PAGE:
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ABSZTRAKT Kim Stanley Robinson A Jövő Minisztériuma (The Ministry for the Future) című regénye 2020-ban jelent meg. A mű a szerző korábbi, New York 2140 című tudományos-fantasztikus disztópiá-jának továbbgondolása és egyben konceptuális folytatása. Míg azonban a New York-regény fi-gyelme a kapitalizmus vég nélküli növekedésében érdekelt és ennek következtében fenntartha-tatlan működésmódjára irányul, addig A Jövő Minisztériuma immár az externáliák folytán jelentkező klímaváltozásra, továbbá annak a társadalmakra, illetve az egyénekre gyakorolt hatásaira összpontosít. A tanulmány a tőkés rendszerrel, a tömegtermeléssel és-fogyasztással kapcsolatos kritikai attitűd kialakításának, illetve felerősítésének fontosságát hangsúlyozza, miközben rámutat a regényben jelentkező technooptimista vonatkozásokra. A klímaváltozás regénybeli megjelenését tágabb interdiszciplináris, az éghajlatváltozásra irányuló természet-tudományos-empirikus diskurzus összefüggésében tárgyalja. KULCSSZAVAK: Kim Stanley Robinson, A Jövő Minisztériuma, klímaváltozás, kapitalizmus ABSTRACT Planetary consciousness, biospherical governance, climatic rightfulness (Kim Stanley Robinson: The Ministry for the Future) Kim Stanley Robinson's The Ministry for the Future was published in 2020. The novel is the sequel to the New York 2140 science fiction dystopian novel. The conceptual continuation presents a vision of unsustainable capitalism that functions via endless expansion. The Ministry for the Future brings into focus the outcome of externalities of capitalism: climate change and its effects on societies and individuals. The study emphasis on critique of capitalism, of mass production and mass consumption, at the same time it points at the techno-optimism in The Ministry for the Future by Kim Stanley Robinson. The analysis of appearance of climate change in the novel is interdisciplinary, the study's approach is scientific and empirical.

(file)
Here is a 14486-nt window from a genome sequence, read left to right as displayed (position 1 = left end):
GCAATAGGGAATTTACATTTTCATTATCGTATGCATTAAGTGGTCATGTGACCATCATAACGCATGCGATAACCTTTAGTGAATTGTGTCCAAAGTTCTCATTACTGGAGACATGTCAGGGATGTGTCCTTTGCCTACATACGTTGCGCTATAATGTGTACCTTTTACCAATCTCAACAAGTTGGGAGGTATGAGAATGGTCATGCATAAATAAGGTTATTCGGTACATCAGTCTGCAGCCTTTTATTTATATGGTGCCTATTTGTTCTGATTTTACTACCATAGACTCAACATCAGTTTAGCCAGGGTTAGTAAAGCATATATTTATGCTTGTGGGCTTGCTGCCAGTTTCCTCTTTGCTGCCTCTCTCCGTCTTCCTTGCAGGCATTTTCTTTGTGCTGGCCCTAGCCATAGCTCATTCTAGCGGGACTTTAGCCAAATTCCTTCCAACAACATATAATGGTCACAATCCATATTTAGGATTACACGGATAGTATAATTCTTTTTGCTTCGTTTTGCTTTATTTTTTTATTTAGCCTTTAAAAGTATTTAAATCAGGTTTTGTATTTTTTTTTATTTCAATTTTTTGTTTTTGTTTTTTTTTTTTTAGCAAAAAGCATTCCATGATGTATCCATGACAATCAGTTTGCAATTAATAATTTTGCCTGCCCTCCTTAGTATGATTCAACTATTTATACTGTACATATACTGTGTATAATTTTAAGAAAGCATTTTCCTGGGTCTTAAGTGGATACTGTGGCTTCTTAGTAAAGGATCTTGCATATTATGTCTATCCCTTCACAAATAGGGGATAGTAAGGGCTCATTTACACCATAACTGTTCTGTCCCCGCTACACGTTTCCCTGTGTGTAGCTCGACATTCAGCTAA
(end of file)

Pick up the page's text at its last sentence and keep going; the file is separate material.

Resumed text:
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The Iberian Peninsula (IP) was hit in 2011-12 by one of the most severe droughts ever recorded in this increasingly dry region of the world. The IP winter precipitation is influenced not only by the preferred path of synoptic disturbances (storm tracks), and associated atmospheric instability that forces air masses to rise, but also by the supply of moisture from the major moisture source regions (MSR) in the North Atlantic. It is quantified how much less moisture from these MSRs was received in the IP during the winter of 2011-12 compared with a long-term climatology. For that purpose, a Lagrangian analysis was used, which in summary, consists of identifying all trajectories originating from MSRs and coming to the IP. By quantifying the net rate of change of water vapor along each trajectory and adding this for all the trajectories over the 10 days of transport, it is possible to quantify moisture received by the IP from each MSR in terms of E-P.